In this Tuesday, May 28, 2019 photo a homemade sign is posted on a telephone pole in protest of Central Maine Power's controversial hydropower transmission corridor in Jackman, Maine. The power corridor would extend 53 miles from the Canadian border into Maine's north woods on land owned by CMP. Credit: Robert F. Bukaty | AP

AUGUSTA, Maine — Maine Secretary of State Matt Dunlap said on Wednesday his office did not disqualify enough signatures to stop the progress of a referendum set for the November 2020 ballot that aims to kill Central Maine Power’s proposed corridor project.

The decision was a blow to the utility’s bid to keep the question off the ballot, though it is not final and will go back to a Superior Court judge for approval after she kicked the question of whether the referendum qualified for the ballot back to the secretary of state’s office in March.

Dunlap’s office qualified the referendum for the ballot in March after Say No to NECEC, one of the groups that organized the referendum, initially submitted more than 6,000 extra signatures needed to qualify for the November ballot. That proved enough to protect the effort for now.

Attorneys for the CMP-funded political committee Clean Energy Matters, who are representing Delbert Reed, a former CMP employee, charged in court last month that notaries hired by anti-corridor campaigners opponents engaged in activities in prohibited of state law, arguing that it could invalidate some of the signatures that validated by those notaries.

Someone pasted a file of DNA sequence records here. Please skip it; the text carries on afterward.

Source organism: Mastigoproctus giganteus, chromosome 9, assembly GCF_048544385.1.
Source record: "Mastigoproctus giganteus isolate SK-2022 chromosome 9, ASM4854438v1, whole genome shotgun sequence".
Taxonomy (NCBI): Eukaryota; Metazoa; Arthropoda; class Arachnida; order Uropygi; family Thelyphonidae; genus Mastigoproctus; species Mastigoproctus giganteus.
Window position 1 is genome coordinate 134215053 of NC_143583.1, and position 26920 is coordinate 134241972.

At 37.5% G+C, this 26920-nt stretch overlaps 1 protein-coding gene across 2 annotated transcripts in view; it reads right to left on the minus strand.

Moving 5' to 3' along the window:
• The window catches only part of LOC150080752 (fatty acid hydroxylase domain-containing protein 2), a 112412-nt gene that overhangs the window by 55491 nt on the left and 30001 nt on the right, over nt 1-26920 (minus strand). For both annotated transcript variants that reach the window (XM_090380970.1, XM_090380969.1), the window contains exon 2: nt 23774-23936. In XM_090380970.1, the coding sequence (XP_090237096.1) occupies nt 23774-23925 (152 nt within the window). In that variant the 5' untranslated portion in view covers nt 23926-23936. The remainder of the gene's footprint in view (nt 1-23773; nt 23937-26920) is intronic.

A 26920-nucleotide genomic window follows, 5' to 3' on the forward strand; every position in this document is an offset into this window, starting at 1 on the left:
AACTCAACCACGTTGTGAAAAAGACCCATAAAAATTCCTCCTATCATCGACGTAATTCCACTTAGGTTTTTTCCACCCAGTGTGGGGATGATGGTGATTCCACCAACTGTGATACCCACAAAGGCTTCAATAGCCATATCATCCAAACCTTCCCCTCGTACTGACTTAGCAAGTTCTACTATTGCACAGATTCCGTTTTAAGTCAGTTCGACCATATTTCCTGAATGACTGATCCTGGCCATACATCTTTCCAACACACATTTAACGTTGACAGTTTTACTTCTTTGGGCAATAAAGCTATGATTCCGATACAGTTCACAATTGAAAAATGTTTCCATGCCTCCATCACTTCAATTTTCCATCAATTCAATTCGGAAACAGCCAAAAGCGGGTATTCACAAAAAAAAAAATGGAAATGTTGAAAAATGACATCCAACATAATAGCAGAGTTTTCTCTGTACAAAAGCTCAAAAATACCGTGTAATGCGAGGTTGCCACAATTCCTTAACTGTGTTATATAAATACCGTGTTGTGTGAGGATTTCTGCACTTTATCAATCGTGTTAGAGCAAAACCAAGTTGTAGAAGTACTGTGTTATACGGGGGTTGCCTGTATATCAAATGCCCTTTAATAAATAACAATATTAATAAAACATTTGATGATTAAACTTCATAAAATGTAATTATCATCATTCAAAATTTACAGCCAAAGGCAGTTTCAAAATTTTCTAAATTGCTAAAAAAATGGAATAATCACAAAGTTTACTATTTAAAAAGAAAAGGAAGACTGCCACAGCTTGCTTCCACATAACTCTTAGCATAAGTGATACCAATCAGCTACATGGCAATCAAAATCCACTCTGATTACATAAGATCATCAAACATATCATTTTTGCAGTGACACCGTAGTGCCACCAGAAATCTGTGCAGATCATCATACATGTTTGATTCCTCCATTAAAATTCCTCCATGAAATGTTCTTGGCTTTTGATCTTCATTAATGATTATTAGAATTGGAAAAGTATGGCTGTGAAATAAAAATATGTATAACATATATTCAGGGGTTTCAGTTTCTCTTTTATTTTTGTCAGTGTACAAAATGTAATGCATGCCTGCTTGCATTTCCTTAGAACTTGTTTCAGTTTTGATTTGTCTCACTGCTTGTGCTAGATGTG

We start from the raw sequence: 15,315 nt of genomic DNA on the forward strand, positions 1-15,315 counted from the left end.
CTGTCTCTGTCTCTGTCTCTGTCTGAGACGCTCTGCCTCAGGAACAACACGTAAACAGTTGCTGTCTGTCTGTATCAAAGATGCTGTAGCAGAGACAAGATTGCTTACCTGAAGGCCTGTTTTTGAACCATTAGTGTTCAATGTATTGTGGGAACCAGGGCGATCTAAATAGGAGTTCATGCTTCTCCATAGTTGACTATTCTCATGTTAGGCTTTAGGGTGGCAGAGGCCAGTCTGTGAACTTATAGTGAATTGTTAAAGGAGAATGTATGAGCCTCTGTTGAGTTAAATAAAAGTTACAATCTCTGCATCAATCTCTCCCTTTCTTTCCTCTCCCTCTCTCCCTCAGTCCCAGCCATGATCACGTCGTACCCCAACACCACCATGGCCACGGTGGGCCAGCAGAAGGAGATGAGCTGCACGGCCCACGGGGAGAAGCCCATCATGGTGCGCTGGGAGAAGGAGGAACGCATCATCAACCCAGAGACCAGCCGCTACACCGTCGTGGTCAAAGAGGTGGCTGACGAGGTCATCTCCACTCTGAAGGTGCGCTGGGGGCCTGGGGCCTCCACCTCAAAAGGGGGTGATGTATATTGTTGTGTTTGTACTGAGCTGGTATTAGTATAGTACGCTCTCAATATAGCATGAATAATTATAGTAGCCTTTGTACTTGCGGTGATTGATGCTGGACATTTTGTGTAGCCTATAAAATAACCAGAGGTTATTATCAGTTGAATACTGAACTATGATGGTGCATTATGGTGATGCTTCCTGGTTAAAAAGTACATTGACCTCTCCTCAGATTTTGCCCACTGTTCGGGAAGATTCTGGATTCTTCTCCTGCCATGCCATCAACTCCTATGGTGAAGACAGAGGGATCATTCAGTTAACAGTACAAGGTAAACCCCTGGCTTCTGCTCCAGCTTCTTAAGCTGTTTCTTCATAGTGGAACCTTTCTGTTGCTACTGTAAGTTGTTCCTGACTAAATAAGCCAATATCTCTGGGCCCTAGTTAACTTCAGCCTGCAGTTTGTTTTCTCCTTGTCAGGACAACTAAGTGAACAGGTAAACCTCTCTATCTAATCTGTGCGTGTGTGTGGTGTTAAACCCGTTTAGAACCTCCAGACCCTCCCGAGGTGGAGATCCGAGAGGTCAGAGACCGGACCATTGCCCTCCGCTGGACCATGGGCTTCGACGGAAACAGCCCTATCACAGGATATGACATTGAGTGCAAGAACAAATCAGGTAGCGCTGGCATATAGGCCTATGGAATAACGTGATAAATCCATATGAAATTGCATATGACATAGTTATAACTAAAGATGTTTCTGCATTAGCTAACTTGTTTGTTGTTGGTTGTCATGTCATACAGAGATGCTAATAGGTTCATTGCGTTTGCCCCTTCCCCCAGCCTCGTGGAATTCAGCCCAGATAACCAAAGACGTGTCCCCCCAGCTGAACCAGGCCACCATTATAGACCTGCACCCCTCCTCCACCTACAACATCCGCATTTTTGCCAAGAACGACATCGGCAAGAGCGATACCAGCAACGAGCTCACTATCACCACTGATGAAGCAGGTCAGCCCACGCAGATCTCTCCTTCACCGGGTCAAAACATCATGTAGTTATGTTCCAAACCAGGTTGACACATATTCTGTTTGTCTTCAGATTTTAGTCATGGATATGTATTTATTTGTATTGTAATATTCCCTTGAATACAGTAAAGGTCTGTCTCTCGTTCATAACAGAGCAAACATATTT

Dunlap said he obtained affidavits from some notaries involved in the campaign who admitted to doing additional work for the campaign. Those signatures were disqualified. But those efforts “didn’t color the integrity of the efforts” enough to void the campaign outright, Dunlap said. The number of invalidated signatures was not immediately available.

Clean Energy Matters hired a private investigator to observe people involved in signature gathering, including one woman hired to notarize petitions sorting and organizing petitions at a field office in Portland.

Reed sought to subpoena eight notaries he said were affiliated with Mainers for Local Power, a gas generator-funded political committee who hired signature gatherers for the petition drive. But the court did not allow for that in its decision to remand the issue back to Dunlap’s office.

Reed provided evidence of duplicates through notarized depositions from a state official and lawyer who alleged their signatures were forged. One was Nina Fisher, a deputy commissioner for the Maine Department of Transportation. Her home address was wrongly listed on the petition as her former work address at the state’s community college system.